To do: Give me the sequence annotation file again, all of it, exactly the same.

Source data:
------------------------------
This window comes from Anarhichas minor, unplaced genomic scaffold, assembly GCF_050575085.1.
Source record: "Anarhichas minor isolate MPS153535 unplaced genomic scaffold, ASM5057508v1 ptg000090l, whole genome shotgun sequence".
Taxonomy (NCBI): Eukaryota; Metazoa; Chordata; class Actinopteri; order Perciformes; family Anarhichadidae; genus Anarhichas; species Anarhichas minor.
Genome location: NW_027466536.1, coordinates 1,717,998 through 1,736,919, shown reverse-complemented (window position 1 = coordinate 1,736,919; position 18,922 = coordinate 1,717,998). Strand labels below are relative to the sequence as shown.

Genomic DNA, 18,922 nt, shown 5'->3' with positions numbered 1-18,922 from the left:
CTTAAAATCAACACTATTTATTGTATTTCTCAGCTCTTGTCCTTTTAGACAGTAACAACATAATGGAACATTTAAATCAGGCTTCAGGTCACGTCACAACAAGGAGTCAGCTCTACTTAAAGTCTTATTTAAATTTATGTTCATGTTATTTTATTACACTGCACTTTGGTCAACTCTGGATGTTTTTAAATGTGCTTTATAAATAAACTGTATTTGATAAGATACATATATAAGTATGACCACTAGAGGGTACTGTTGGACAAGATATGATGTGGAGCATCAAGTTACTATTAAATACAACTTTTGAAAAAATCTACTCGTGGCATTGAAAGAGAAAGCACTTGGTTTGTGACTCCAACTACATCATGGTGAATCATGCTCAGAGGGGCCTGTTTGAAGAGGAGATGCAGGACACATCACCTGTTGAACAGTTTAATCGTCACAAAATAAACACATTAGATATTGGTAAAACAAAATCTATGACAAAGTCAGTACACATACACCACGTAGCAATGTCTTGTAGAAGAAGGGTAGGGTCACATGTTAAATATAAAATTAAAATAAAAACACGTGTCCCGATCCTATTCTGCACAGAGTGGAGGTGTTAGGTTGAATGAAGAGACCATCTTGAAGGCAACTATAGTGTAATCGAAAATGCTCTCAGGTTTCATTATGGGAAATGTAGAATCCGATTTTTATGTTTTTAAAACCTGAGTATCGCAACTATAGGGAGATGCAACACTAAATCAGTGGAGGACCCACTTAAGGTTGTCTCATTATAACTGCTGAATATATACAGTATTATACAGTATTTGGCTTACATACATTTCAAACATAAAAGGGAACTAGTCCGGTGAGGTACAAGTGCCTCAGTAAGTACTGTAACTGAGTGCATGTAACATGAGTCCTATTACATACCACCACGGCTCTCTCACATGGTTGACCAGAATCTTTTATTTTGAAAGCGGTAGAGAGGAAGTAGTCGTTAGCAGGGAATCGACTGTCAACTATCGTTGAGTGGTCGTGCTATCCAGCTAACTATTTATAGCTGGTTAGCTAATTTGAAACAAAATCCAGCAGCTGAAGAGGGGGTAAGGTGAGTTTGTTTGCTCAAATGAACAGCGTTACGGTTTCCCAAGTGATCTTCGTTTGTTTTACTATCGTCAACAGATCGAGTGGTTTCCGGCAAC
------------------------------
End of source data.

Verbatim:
This window comes from Anarhichas minor, unplaced genomic scaffold, assembly GCF_050575085.1.
Source record: "Anarhichas minor isolate MPS153535 unplaced genomic scaffold, ASM5057508v1 ptg000090l, whole genome shotgun sequence".
Taxonomy (NCBI): Eukaryota; Metazoa; Chordata; class Actinopteri; order Perciformes; family Anarhichadidae; genus Anarhichas; species Anarhichas minor.
Genome location: NW_027466536.1, coordinates 1,717,998 through 1,736,919, shown reverse-complemented (window position 1 = coordinate 1,736,919; position 18,922 = coordinate 1,717,998). Strand labels below are relative to the sequence as shown.

Genomic DNA, 18,922 nt, shown 5'->3' with positions numbered 1-18,922 from the left:
CTTAAAATCAACACTATTTATTGTATTTCTCAGCTCTTGTCCTTTTAGACAGTAACAACATAATGGAACATTTAAATCAGGCTTCAGGTCACGTCACAACAAGGAGTCAGCTCTACTTAAAGTCTTATTTAAATTTATGTTCATGTTATTTTATTACACTGCACTTTGGTCAACTCTGGATGTTTTTAAATGTGCTTTATAAATAAACTGTATTTGATAAGATACATATATAAGTATGACCACTAGAGGGTACTGTTGGACAAGATATGATGTGGAGCATCAAGTTACTATTAAATACAACTTTTGAAAAAATCTACTCGTGGCATTGAAAGAGAAAGCACTTGGTTTGTGACTCCAACTACATCATGGTGAATCATGCTCAGAGGGGCCTGTTTGAAGAGGAGATGCAGGACACATCACCTGTTGAACAGTTTAATCGTCACAAAATAAACACATTAGATATTGGTAAAACAAAATCTATGACAAAGTCAGTACACATACACCACGTAGCAATGTCTTGTAGAAGAAGGGTAGGGTCACATGTTAAATATAAAATTAAAATAAAAACACGTGTCCCGATCCTATTCTGCACAGAGTGGAGGTGTTAGGTTGAATGAAGAGACCATCTTGAAGGCAACTATAGTGTAATCGAAAATGCTCTCAGGTTTCATTATGGGAAATGTAGAATCCGATTTTTATGTTTTTAAAACCTGAGTATCGCAACTATAGGGAGATGCAACACTAAATCAGTGGAGGACCCACTTAAGGTTGTCTCATTATAACTGCTGAATATATACAGTATTATACAGTATTTGGCTTACATACATTTCAAACATAAAAGGGAACTAGTCCGGTGAGGTACAAGTGCCTCAGTAAGTACTGTAACTGAGTGCATGTAACATGAGTCCTATTACATACCACCACGGCTCTCTCACATGGTTGACCAGAATCTTTTATTTTGAAAGCGGTAGAGAGGAAGTAGTCGTTAGCAGGGAATCGACTGTCAACTATCGTTGAGTGGTCGTGCTATCCAGCTAACTATTTATAGCTGGTTAGCTAATTTGAAACAAAATCCAGCAGCTGAAGAGGGGGTAAGGTGAGTTTGTTTGCTCAAATGAACAGCGTTACGGTTTCCCAAGTGATCTTCGTTTGTTTTACTATCGTCAACAGATCGAGTGGTTTCCGGCAAC